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Portals 4.jpg
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Step inside this gold 'Portal' and chat with a stranger in real time around the world


Step inside this gold 'Portal' and chat with a stranger in real time around the world

WATCH | This giant gold shipping container is actually a portal. 

No, really. 

Inside are screens, connected to a replica portal in another country. On the screens: a full-sized, total stranger talking to you in real time. 

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This is the Portals exhibit, launched by Shared Studios. It's a project that is set up all over the world, the purpose of which is to connect people who would otherwise never meet, to help close the gap between continents and cultures.

There are portals in a lot of U.S. cities, like Los Angeles, Boulder, Chicago, Milwaukee, Baltimore, Brooklyn, Washington D.C., Rye, and a few other roving locations. 

Those portals all connect with sister portals around the world, in countries like Iraq, Iran, Afghanistan, Rwanda, Honduras, Germany, Mexico, and India

So when you step inside one of these portals, you have no idea who will be standing right in front of you, or where they will be from. You get 20 minutes to talk about anything.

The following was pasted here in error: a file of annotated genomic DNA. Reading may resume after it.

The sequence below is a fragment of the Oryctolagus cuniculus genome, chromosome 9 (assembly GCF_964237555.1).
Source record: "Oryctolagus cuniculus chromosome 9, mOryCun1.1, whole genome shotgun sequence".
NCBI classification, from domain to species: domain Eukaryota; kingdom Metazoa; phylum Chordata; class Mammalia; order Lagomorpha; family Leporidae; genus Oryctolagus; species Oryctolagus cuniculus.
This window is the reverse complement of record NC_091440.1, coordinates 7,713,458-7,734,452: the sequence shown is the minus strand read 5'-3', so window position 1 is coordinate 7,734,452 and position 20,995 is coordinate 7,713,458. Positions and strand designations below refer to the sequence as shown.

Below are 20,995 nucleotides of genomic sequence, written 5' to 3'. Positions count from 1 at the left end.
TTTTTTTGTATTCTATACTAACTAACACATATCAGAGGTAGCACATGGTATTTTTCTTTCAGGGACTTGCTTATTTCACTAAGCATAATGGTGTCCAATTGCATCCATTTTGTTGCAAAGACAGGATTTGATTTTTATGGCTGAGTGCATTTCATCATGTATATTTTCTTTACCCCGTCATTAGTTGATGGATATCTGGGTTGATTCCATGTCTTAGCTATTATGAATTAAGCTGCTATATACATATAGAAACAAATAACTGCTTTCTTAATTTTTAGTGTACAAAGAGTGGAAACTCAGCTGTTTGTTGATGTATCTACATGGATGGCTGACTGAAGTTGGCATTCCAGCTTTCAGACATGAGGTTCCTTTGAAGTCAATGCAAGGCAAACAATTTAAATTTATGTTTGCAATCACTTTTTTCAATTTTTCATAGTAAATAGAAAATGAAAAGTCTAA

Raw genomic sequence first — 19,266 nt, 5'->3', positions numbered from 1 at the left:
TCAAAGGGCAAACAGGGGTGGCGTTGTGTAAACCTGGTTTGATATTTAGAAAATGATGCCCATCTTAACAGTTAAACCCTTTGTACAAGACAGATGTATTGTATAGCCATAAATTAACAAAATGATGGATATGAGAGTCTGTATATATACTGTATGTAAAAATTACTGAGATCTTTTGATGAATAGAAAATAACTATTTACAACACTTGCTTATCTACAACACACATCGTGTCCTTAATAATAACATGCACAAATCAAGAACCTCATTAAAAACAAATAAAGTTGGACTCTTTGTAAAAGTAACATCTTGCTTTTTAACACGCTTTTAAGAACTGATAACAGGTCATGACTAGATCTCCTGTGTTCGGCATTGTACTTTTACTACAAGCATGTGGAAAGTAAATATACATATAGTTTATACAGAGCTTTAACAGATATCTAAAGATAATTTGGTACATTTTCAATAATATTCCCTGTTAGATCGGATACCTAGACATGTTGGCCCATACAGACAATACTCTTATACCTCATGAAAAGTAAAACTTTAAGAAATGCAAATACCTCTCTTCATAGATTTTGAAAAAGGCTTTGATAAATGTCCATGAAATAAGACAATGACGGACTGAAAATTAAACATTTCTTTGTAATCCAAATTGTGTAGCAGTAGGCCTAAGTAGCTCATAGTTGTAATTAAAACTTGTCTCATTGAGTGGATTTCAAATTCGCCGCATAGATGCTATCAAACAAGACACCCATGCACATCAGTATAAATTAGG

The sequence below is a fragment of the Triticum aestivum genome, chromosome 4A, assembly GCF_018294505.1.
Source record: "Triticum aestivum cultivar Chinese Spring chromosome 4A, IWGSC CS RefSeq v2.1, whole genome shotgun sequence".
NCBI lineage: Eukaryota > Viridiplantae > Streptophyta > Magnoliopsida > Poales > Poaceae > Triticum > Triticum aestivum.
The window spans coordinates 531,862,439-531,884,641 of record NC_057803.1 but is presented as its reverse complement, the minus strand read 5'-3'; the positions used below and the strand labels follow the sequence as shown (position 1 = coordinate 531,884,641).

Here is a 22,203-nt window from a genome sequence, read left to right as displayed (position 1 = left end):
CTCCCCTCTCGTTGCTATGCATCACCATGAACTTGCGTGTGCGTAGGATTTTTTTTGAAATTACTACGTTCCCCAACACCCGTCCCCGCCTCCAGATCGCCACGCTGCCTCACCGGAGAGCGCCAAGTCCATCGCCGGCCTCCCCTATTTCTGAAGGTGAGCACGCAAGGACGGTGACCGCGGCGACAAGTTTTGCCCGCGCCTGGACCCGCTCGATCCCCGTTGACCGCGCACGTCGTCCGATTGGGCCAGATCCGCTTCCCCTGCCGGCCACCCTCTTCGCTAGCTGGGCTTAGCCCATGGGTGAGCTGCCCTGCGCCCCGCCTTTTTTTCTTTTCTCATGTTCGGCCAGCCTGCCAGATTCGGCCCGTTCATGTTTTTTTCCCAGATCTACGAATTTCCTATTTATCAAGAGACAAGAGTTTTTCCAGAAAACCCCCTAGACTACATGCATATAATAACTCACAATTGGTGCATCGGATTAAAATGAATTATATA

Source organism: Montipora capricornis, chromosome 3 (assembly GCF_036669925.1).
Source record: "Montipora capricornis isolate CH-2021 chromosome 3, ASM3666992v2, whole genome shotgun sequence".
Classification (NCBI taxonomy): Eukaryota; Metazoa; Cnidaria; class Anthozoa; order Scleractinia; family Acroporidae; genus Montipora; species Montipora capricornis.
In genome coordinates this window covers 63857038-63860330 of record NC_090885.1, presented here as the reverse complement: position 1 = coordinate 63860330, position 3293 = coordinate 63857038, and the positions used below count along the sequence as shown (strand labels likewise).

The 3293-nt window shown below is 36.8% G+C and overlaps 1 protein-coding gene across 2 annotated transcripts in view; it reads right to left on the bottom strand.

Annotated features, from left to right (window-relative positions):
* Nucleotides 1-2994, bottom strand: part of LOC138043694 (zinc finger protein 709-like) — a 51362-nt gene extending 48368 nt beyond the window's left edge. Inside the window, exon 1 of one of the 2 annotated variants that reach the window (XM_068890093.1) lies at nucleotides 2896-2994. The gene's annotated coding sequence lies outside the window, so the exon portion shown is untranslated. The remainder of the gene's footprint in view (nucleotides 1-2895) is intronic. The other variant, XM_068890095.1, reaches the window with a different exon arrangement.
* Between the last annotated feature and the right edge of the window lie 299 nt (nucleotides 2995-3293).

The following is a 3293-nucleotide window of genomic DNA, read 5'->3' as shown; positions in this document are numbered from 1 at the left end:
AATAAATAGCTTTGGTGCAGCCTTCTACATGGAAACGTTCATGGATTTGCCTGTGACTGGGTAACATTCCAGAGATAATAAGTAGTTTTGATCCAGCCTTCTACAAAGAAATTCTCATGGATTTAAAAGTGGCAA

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People have been using their 20 minutes in the portals creatively. One session saw a trio of men freestyle-rapping, while a woman on the other side of the world danced to their beat. Another session turned into a language exchange.

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That's exactly the kind of thing creator Amar Bakshi was hoping would happen. Bakshi says he was inspired to recreate those serendipitous moments during travel, where total strangers from different cultures talk and connect. 

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People come out of the portals with a variety of emotions. Some are ecstatic - the woman pictured was connected to Cuba and burst into a salsa dance after her session. Others are moved and touched. 

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The portals themselves are mostly shipping containers, like this one that was stationed at Grand Park in Los Angeles. Some are traveling exhibits (this one in L.A. will only be up until April 23), while most are permanent installations. 

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If you want to see a portal for yourself or find the nearest one, check out the Shared Studios website.  

Thailand's famous Long Neck tribal people don't actually have long necks at all

Here's another way to experience a different culture - try out one of our videos on Thailand, about the culture of the Padaung tribe in northern Chiang Mai. 

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